The hot-rolled steel mill proposed for south-central Nha Trang’s Van Phong Bay would have breached environmental protection rules, said a decision from Prime Minister Nguyen Tan Dung, according to the Tien Phong (Pioneer) daily.
The newspaper, and other media reports, said another reason the government scrapped the project was that it would have clashed with the planned development of a major container port in Van Phong Bay.
Dung asked Khanh Hoa province leaders to discuss other possible sites for the mill, according to the news website VietnamNet.
The premier, in a televised address to the national assembly on Thursday, said the communist government had “refused a project worth 4-5 billion dollars in steel” for environmental reasons, without naming the project.
He added that the government was determined to prevent further pollution in the country of 86 million people, where rapid industrialisation since the 1990s has caused widespread river and air contamination.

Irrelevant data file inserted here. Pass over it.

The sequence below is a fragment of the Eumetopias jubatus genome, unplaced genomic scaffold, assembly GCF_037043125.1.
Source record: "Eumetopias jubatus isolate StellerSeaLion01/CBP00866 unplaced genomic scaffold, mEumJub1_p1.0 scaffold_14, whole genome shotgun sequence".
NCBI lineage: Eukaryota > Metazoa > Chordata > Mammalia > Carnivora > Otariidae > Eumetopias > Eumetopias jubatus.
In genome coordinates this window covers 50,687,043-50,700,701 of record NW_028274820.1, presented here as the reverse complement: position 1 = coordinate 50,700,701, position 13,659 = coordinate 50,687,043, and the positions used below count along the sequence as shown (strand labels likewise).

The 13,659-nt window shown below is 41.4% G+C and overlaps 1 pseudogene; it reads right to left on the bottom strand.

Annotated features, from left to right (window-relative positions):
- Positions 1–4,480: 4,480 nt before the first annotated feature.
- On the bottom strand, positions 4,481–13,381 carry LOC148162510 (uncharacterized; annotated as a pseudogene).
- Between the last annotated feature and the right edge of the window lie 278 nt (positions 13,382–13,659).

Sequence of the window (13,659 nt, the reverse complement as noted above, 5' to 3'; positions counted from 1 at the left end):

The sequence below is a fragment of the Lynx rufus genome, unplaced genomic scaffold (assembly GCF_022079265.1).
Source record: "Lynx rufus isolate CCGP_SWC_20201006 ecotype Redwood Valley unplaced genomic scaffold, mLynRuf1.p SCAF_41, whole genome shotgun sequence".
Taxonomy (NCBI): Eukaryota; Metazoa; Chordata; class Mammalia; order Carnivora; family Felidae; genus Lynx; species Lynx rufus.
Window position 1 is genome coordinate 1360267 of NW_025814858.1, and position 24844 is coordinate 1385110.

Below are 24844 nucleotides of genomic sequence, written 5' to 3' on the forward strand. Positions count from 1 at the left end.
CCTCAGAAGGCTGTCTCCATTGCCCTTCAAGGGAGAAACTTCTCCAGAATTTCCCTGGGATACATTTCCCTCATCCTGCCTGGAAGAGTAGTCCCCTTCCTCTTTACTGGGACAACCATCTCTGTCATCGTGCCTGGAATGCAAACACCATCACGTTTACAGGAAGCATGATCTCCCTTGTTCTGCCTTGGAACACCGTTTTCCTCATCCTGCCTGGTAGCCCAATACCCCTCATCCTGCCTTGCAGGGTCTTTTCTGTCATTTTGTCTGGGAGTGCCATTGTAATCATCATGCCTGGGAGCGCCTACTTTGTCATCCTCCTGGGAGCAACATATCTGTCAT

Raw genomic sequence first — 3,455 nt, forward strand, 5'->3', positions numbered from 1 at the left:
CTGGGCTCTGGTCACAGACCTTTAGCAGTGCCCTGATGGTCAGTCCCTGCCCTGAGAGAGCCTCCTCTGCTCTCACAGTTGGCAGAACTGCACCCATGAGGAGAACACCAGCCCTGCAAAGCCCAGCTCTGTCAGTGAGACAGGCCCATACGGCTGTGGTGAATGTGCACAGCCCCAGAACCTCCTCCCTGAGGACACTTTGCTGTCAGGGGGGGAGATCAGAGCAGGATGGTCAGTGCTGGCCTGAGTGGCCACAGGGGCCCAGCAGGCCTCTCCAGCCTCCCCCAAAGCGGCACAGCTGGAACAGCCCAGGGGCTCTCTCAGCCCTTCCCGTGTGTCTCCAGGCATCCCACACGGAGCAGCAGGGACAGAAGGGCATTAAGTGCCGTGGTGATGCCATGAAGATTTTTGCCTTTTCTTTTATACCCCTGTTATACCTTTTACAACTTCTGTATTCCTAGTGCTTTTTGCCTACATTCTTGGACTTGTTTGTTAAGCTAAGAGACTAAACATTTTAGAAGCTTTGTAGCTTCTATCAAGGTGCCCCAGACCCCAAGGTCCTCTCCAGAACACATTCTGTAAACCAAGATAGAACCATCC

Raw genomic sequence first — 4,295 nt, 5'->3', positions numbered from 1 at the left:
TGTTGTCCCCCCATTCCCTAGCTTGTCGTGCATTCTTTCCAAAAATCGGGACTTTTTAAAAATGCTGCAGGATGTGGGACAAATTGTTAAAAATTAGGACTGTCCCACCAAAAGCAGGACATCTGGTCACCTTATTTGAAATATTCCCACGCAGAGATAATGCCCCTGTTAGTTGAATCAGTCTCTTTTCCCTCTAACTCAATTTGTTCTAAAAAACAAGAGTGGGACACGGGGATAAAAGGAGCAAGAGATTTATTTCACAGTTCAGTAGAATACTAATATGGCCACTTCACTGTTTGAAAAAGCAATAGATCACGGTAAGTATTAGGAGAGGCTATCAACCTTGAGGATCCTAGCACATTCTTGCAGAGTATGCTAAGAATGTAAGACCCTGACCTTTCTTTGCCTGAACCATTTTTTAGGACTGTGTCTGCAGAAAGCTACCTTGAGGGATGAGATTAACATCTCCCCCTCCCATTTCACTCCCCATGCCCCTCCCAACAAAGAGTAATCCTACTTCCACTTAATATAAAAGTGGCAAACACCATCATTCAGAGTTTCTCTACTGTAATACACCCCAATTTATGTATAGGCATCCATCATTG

In January local authorities had given Posco and local ship builder Vinashin the green light to build the mill, including a 1,000-megawatt power plant.
But the news triggered a wave of protests in the local media, with residents and tourism operators saying it would spoil the environment in the seaside resort, where a number of new luxury hotels are now being built.
The Korean industrial giant is already building a 1.1-billion-dollar steel plant, set to start operation next year, in the southern industrial Ba Ria Vung Tau province near Vietnam’s largest urban centre and port Ho Chi Minh City.